Elements A Landscape Photography Publication

My Interview With Olaf Sztaba and Steven Friedman

The collection of Elements on my iPad

I subscribe to a pretty large number of photo magazines I get on a monthly basis.  Most of them are electronic editions that I load onto my iPad.  I’ll do an article in the future showing exactly what magazine I subscribe to.  I do receive printed copies of Lens Work and Fuji Love (as well as the electronic versions too).

We are going to dive into an interview today with Steven Friedman and Olaf Sztaba.  You might remember Olaf from Medium Format Magazine which he still publishes. I did a story on him previously.

Steven Friedman and I have known each other for a long time.  Steve’s photographic specialty is trees.  Our paths have crossed in a few parts of the world.  Steve’s tree photos are amazing and you should definitely visit his website.

Steve and Olaf co-produce Elements and I thought I’d take the time to ask a few questions and share with you some insight into this great publication.

Steven Friedman & Olaf Sztaba
(co-editors of the ELEMENTS Magazine)

How did you come up with the concept of the ELEMENTS Magazine?

Two years ago Olaf and I were working on the content of the Medium Format Magazine. We were looking for photographic work that drew upon the photographer’s extensive and close interaction with the natural landscape. We find that a strong composition, engaging light, and personal, genuine interpretation of the place to be essential markers. We wanted to give such photography a new home.

Did you know from the start which photographers you wanted to feature? 

As someone who has shot and studied landscape photography for over 30 years, I felt that the sophisticated landscape photography you find in galleries or photographic books is not featured widely enough. One reason is that many photographers who shoot this type of work focus on prints and long-term projects rather than social media. Christopher Burkett, Charles Cramer, or Paul Wakefield, all iconic photographers and trailblazers of landscape photography, are absent or fleeting on social media. For better or worse, social media is where most landscape photography is presented and viewed – especially by the new generation of photographers. We wanted the ELEMENTS Magazine to become a showcase for this superb, ground-breaking work.

Do you feature younger or emerging landscape photographers? 

Absolutely! Our criteria are simple: strong compositions, unique subjects, and realism. The personal touch. We have already featured numerous photographers who produce stunning work but are not widely known. We look for unique work all the time. In fact, we are currently working on a special issue in which we would like to showcase landscape work by photographers who may not have a large following but who produce stunning images.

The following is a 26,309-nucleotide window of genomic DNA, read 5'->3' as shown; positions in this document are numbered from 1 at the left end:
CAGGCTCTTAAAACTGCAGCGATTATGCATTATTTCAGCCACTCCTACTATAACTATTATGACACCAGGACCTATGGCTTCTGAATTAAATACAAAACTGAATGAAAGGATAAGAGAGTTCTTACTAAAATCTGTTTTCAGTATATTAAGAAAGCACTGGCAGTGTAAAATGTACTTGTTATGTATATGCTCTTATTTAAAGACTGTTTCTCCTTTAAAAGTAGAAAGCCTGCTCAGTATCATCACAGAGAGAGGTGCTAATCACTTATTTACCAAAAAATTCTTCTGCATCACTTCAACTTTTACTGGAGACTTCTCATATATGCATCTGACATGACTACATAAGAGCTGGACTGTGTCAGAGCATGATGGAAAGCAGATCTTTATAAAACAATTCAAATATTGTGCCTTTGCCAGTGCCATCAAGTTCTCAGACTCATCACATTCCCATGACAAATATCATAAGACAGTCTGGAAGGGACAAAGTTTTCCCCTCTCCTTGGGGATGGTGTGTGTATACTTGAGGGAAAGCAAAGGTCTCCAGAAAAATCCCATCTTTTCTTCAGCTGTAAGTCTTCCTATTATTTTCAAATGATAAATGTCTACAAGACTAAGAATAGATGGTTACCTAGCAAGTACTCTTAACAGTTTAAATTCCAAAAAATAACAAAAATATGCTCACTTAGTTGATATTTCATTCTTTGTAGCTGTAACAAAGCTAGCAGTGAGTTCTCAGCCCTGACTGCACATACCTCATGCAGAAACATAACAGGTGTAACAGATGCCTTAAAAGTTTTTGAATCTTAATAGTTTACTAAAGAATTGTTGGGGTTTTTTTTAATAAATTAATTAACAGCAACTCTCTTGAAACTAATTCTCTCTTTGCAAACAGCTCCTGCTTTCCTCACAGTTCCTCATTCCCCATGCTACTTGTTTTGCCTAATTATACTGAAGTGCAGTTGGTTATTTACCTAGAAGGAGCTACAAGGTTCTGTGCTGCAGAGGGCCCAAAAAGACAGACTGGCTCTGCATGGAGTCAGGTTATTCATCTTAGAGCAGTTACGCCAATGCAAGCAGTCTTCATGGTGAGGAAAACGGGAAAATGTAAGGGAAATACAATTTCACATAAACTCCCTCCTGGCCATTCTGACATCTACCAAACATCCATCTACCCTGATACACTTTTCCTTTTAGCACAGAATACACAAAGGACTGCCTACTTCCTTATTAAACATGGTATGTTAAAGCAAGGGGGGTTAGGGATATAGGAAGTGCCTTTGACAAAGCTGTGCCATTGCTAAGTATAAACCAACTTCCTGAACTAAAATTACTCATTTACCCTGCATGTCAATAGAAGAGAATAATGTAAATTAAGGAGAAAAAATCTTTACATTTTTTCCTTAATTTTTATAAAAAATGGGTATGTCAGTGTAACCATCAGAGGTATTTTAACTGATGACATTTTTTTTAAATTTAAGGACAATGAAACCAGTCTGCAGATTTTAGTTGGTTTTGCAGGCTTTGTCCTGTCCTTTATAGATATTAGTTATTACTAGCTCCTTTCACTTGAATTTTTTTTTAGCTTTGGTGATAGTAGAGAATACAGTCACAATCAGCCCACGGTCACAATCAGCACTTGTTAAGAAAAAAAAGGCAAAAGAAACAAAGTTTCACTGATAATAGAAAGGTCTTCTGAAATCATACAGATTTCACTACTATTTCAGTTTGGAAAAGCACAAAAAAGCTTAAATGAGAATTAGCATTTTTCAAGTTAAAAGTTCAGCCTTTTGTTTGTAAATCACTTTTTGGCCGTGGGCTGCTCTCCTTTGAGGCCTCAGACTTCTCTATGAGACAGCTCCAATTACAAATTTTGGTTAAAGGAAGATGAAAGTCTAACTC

Given the challenges the publishing industry is facing, have you thought that people may not want to pay for books and prefer to go online?

We wanted to create a publication that we would like to read ourselves. The idea was to carefully curate imagery and editorials as in a museum or gallery. To start, every editorial in the magazine is professionally edited by our own English editor, Sally Jennings. It is not uncommon for Sally to work closely with photographers to ensure the highest editorial quality. And it is not uncommon for us to reject an article because it doesn’t fit our criteria. We respect our audience and try to ensure that if they open the magazine, they will find content worthy of their time.  

I would like to point out one more thing. By definition, we don’t accept submissions. We research and find the photographers and content we are looking for; 99% of our editorials are exclusive.  

What type of photography do you feature in your magazine?

We look for very special photography. We spend a lot of time selecting leading photographers and their work. Despite technological advances, Photoshop, and so on, great landscape photography still requires dedication, persistence, and a huge commitment. The photographers we feature spend a lot of time in the field. For them, knowledge of the landscape in all seasons and at all times of day is essential. For example, Michael E. Gordon has photographed Death Valley for decades. Rachael Talibart has spent years photographing the ocean and waves. This is the dedicated type of photographer we try to feature.     

How do you find photographers for your magazine?

It takes a lot of time and hard work. We view portfolios, visit photographic galleries, and go through photographic books. You could say we find great work using old-school legwork. One reason is that you don’t find much great photography on social media. Of course, we do also go through Instagram and Facebook.